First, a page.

By Adam Reece
Trying to blend gaming and education is not a new phenomenon, but it is one that is rarely successful. Generally, the playful aspects end up being at odds with the learning experience. Reflecting on the “edutainment” games of our childhoods, Aroon Karuna notes that “You’d typically have to suffer through some convoluted fractions or a reading comprehension portion before you could be ‘rewarded’ with a small slice of entertainment”—more a chore than a game. Ironically, the games that Karuna learned the most from were those “that made no attempt whatsoever to be educational.” Instead, these games rewarded playing around with the limits of their systems, experimenting in order to find a solution to a problem. In other words, they taught you how to think. In the best games, “failure is about learning, about developing the resilience to solve problems that seem insurmountable,” he says.
Those are precisely the qualities that Barry J. Fishman seeks to incorporate in his learning-management system GradeCraft. A professor of information and education at the University of Michigan, Fishman developed GradeCraft as an alternative to standard teaching methods. Rather than following a static track of assignments and tests, the program allows students to “choose their own path through a course, selecting the assignments that interest and challenge them.” The fear of failure or a bad grade is reduced as, within this system, “unsuccessful assignments” are treated “not as failures but as learning experiences that pull students closer to mastery.” If an assignment proves itself a poor fit for a certain student, she has the option of switching to another.
As Fishman puts it, GameCraft is not about “points and leaderboards.” Rather, its focus is on “establishing clear goals and giving players multiple routes to success.” To facilitate this, students can access their profiles and see their achievements, what assignments are available to them, a projected final grade based on current performance, and more. Of course, all of these extra options do mean more work for teachers. But, as more and more professors at the University of Michigan begin to use the program, the work seems worthwhile.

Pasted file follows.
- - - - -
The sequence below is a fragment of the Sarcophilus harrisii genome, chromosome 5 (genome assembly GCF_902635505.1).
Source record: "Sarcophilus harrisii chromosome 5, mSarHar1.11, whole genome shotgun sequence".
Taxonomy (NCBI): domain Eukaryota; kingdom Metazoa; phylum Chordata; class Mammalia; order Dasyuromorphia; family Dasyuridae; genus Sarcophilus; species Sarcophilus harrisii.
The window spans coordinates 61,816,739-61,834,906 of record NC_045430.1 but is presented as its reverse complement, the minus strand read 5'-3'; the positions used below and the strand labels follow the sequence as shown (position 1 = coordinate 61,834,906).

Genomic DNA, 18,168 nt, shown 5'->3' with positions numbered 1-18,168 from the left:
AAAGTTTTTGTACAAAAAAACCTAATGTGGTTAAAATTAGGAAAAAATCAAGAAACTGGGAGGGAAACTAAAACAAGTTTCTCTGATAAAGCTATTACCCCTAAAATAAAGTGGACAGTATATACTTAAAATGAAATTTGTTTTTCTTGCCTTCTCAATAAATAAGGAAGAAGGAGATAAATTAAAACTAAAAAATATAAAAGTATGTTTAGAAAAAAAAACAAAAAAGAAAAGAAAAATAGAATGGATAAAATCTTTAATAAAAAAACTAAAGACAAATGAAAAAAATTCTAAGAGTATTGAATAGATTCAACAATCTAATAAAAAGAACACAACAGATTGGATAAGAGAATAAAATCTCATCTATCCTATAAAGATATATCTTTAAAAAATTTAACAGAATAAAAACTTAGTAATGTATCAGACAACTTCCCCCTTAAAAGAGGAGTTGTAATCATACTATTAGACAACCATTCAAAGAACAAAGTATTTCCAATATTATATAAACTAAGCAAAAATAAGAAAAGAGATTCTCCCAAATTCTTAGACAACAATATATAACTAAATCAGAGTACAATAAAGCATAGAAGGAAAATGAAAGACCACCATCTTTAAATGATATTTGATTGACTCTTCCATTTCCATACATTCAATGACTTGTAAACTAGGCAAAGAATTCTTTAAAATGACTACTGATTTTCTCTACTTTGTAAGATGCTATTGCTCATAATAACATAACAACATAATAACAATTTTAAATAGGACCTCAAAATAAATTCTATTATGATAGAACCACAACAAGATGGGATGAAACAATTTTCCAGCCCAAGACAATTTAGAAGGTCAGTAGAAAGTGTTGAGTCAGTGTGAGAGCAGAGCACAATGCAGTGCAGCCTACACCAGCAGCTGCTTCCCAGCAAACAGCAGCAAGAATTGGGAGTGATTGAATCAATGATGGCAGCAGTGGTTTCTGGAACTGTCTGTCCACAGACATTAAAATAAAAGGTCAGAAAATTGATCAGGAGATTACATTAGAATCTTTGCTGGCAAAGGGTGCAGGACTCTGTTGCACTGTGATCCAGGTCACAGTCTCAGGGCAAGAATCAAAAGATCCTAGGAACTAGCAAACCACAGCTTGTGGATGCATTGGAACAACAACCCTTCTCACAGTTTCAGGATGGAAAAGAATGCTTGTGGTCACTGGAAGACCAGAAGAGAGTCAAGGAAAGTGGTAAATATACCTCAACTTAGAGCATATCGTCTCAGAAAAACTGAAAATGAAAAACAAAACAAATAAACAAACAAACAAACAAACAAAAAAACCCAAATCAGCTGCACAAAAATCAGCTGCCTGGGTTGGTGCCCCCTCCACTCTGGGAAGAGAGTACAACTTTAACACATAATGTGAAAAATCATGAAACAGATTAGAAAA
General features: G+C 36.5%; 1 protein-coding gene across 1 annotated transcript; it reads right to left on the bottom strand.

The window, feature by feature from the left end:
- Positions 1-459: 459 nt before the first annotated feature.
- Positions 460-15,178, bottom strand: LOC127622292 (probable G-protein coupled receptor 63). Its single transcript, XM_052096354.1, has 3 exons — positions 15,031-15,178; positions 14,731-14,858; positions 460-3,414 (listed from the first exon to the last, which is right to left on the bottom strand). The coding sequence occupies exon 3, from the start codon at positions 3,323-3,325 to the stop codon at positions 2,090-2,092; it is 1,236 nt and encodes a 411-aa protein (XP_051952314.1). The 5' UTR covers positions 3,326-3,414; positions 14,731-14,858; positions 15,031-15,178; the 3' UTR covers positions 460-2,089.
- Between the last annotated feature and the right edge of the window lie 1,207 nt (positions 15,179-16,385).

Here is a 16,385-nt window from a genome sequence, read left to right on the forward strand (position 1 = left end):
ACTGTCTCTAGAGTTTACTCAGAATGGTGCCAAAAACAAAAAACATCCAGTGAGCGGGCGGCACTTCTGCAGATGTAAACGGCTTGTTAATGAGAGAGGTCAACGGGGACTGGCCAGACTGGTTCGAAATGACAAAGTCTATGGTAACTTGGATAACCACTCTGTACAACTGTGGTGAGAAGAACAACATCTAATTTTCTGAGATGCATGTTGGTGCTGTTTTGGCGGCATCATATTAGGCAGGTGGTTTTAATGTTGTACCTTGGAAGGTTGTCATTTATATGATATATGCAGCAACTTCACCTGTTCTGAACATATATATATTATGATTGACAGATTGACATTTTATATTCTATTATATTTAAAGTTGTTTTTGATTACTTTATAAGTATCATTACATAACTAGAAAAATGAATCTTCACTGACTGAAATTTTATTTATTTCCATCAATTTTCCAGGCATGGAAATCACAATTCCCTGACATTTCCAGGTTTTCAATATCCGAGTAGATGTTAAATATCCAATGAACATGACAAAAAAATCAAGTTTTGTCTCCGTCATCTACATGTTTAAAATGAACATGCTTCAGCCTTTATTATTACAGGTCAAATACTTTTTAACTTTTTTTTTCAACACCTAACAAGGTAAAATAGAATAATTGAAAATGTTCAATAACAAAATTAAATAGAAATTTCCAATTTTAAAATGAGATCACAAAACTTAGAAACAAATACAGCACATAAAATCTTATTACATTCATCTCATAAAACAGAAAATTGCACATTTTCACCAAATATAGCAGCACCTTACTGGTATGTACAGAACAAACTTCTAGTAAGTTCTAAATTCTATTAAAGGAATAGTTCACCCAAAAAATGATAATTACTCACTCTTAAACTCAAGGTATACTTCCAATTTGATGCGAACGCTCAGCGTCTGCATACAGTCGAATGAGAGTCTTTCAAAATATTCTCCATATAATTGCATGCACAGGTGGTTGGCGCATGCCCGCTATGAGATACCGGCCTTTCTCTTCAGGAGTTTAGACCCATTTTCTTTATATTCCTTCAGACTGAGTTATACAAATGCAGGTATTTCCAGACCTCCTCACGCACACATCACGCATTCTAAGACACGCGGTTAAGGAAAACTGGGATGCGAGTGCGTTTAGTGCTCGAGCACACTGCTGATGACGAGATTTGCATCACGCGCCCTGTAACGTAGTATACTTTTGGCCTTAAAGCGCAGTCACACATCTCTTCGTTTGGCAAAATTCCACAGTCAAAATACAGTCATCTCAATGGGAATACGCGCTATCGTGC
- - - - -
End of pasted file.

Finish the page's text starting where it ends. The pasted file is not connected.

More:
Many students have embraced the program as well. Although the openness of GradeCraft can be initially daunting, students often find it “more engaging” after they reorient their perspectives. It may not be a perfect blend of play and education, but it certainly seems like a step in the right direction. Different students learn in different ways, and the power of choice that GameCraft allows coupled with its encouragement of experimentation means that the needs of each student are better met.
Currently, the system is available only to professors at the University of Michigan, but Fishman hopes to expand to other institutions in the future. As we learn more about facilitating effective education, I look forward to seeing the evolution of GradeCraft as well as the rise of new hybrid games. Despite past attempts, fun and learning do not have to be oppositional.
Adam Reece is a junior at Hendrix College majoring in English Literary Studies. Hendrix College is home to the Beta of Arkansas Chapter of Phi Beta Kappa.